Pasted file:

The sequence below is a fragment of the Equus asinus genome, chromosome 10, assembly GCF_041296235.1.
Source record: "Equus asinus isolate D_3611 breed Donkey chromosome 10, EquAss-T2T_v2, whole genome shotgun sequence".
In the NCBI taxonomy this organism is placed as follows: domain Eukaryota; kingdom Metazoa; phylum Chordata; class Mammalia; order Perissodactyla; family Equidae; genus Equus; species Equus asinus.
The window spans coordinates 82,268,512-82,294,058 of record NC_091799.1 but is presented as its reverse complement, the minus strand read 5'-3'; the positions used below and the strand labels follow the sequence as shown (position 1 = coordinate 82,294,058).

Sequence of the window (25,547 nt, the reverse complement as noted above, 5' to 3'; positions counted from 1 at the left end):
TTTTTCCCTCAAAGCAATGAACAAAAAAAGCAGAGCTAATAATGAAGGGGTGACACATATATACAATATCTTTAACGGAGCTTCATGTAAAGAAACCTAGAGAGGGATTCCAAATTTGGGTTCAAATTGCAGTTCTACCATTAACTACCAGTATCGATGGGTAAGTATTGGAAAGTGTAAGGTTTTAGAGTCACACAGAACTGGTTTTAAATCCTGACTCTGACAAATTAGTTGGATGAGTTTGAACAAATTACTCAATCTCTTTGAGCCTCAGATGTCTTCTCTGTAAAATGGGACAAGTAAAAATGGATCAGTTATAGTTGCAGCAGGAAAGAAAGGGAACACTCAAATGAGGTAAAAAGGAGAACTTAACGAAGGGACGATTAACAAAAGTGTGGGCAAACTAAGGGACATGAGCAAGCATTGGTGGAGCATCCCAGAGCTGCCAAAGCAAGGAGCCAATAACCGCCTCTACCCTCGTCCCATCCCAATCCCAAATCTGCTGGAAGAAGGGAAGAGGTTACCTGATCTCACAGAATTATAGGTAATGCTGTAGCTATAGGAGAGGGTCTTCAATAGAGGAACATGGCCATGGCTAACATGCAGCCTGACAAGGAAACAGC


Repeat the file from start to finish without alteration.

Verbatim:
The sequence below is a fragment of the Equus asinus genome, chromosome 10, assembly GCF_041296235.1.
Source record: "Equus asinus isolate D_3611 breed Donkey chromosome 10, EquAss-T2T_v2, whole genome shotgun sequence".
In the NCBI taxonomy this organism is placed as follows: domain Eukaryota; kingdom Metazoa; phylum Chordata; class Mammalia; order Perissodactyla; family Equidae; genus Equus; species Equus asinus.
The window spans coordinates 82,268,512-82,294,058 of record NC_091799.1 but is presented as its reverse complement, the minus strand read 5'-3'; the positions used below and the strand labels follow the sequence as shown (position 1 = coordinate 82,294,058).

Sequence of the window (25,547 nt, the reverse complement as noted above, 5' to 3'; positions counted from 1 at the left end):
TTTTTCCCTCAAAGCAATGAACAAAAAAAGCAGAGCTAATAATGAAGGGGTGACACATATATACAATATCTTTAACGGAGCTTCATGTAAAGAAACCTAGAGAGGGATTCCAAATTTGGGTTCAAATTGCAGTTCTACCATTAACTACCAGTATCGATGGGTAAGTATTGGAAAGTGTAAGGTTTTAGAGTCACACAGAACTGGTTTTAAATCCTGACTCTGACAAATTAGTTGGATGAGTTTGAACAAATTACTCAATCTCTTTGAGCCTCAGATGTCTTCTCTGTAAAATGGGACAAGTAAAAATGGATCAGTTATAGTTGCAGCAGGAAAGAAAGGGAACACTCAAATGAGGTAAAAAGGAGAACTTAACGAAGGGACGATTAACAAAAGTGTGGGCAAACTAAGGGACATGAGCAAGCATTGGTGGAGCATCCCAGAGCTGCCAAAGCAAGGAGCCAATAACCGCCTCTACCCTCGTCCCATCCCAATCCCAAATCTGCTGGAAGAAGGGAAGAGGTTACCTGATCTCACAGAATTATAGGTAATGCTGTAGCTATAGGAGAGGGTCTTCAATAGAGGAACATGGCCATGGCTAACATGCAGCCTGACAAGGAAACAGC